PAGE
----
On Pastoral Life and Pop Culture

My wife recently directed my attention to this series of posts at the Circe Institute, and they have subsequently occupied much of my thought for the past two weeks. The whole series is worth reading, but this quote from the first post captures its sense,

I have become deeply acquainted with “your own poets” and little acquainted with the poets of my own tradition. I have more to say about Thomas Yorke than Thomas Aquinas. I have committed more time to Bowie than Boethius, given more heart to the Daily Mail than the daily readings. I have used the fact I am a clever enough interpreter of popular culture as warrant to steep my soul in popular culture, all the while avoiding art which is perplexing, difficult, godlike. “This is art which reflects the brokenness of the world,” I have said, often enough listening to and viewing things which do not reflect the brokenness of the world so much as add to it.

Reading this series has reminded me of a commencement address I heard from Carl Trueman. At the final Westminster Theological Seminary Dallas graduating class in 2012, and incidentally the first class of the Redeemer Seminary M.Div graduates, he delivered a fine talk on the importance of prioritizing the study of scripture over pop culture familiarity in pastoral life. The whole talk can be found here. These excerpts in particular have stuck with me since,

Much emphasis is put today on adopting the idioms of the world around in order to build bridges to the wider, increasingly secular culture. If one looks at some of the more prominent conservative evangelical organizations and websites, one might be forgiven for concluding that cultural savvy and an interest in the arts are among the key priorities for the Christian ministry. Now, the motivation for such is often a praiseworthy one: a desire to bring the good news of Jesus Christ to a world that is perishing. Yet, however virtuous the intention may be, this project has, I believe, eclipsed the painfully obvious and vitally important priorities of the biblical vision of the Christian life in general and the ministry in particular. Have you noticed how the term ‘godliness’ appears so rarely in discussions of what is important for ministry today? How the words ‘piety’ and ‘pious’ have come to be used almost always in a pejorative sense? How ‘heavenly mindedness’ has come to be seen by some as the real problem in the church, rather than worldliness and the aping of the secular culture? It is a strange church culture indeed where such things are now commonplace…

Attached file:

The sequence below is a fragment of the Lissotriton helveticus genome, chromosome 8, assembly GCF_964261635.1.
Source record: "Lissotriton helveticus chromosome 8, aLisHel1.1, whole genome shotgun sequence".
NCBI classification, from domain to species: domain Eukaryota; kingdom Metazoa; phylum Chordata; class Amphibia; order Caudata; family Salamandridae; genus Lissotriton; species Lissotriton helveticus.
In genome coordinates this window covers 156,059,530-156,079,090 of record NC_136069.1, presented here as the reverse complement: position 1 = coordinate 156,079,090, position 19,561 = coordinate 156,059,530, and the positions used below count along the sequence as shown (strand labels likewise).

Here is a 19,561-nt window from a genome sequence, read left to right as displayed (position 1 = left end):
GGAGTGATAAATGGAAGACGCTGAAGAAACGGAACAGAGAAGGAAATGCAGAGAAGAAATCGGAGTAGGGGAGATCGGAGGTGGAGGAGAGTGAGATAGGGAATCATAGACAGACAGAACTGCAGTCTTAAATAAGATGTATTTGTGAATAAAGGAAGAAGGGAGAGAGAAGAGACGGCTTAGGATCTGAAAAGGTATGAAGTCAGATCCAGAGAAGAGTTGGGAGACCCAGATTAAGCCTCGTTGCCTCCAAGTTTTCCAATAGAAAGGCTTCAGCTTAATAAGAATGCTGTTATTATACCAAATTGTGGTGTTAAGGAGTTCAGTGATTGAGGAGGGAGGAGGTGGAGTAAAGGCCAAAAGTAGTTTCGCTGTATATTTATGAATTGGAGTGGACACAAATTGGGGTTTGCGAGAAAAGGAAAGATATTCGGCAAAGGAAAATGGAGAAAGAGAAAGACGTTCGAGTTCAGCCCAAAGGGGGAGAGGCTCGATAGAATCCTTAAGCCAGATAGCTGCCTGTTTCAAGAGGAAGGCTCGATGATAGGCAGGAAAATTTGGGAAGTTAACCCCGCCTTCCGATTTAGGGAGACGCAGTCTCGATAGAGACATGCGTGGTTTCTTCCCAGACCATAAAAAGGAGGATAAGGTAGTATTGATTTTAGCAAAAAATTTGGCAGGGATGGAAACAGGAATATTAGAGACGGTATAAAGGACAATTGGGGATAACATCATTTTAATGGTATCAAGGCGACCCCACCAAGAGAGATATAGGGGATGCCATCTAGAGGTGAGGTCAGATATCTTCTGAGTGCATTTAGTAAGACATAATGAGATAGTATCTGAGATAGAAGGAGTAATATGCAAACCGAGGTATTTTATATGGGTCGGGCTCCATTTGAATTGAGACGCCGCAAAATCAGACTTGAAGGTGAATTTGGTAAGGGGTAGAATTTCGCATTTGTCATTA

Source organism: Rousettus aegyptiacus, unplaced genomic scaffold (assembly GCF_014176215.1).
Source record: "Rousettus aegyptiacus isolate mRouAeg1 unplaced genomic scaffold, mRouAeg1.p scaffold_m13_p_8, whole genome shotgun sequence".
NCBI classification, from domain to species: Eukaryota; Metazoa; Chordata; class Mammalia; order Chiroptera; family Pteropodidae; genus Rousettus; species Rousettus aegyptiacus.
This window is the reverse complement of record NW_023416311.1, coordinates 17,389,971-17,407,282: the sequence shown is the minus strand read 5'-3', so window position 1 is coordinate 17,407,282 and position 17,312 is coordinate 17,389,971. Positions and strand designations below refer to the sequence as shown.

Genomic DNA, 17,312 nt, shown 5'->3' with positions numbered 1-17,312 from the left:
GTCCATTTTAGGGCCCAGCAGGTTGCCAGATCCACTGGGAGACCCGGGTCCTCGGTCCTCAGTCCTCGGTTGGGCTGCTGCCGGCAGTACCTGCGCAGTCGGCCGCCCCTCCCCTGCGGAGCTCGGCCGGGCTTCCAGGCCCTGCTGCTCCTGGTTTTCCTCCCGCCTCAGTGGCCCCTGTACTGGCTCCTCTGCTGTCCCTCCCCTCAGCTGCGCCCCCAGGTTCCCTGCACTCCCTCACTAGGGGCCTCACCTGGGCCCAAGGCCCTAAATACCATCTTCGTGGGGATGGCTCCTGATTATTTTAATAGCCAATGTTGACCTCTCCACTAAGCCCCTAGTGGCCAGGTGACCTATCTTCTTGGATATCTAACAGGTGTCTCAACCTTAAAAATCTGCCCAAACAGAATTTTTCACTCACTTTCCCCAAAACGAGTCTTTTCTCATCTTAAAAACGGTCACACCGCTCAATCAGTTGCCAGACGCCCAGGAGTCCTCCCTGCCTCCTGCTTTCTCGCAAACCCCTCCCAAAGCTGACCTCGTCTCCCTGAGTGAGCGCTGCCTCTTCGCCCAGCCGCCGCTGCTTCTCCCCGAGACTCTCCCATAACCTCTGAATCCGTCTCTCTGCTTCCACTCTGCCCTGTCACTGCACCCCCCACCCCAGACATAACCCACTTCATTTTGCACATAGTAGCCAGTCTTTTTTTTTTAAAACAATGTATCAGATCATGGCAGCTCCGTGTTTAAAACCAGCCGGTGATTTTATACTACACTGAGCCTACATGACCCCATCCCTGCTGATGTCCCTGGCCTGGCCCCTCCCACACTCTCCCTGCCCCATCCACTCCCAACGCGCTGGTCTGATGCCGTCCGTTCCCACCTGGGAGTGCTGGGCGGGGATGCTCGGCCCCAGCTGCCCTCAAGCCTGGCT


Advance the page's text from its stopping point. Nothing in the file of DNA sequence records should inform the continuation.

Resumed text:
Furthermore, make sure your reading reflects biblical priorities. Strange to tell, you can preach the gospel without ever having watched a movie, let alone offered a Christian response to one. And, believe it or not, your people can get to heaven in blissful ignorance of the latest Great American Novel or the op-ed columns of The Village Voice. That is not to say that knowledge of these things is necessarily wrong; but these are not to be priorities for the time which the minister of the gospel has for study, nor are they priorities for the time that he spends in the pulpit.  Watching our lives and doctrine is a vital part of our ministerial calling; watching movies and TV shows should be no more than a part of our leisure time, a bit of diversionary fun after a hard day in the study.

The people of the church will not perish for the pastor’s lack of pop culture savvy; they will perish without being fed the word of God. Some of Joshua Gibbs’ concerns at the Circe Institute can be addressed within the church by how the pastor conducts his life and preaching. Priority on the deep value of scripture over vapid pop culture in preaching will impact the congregation.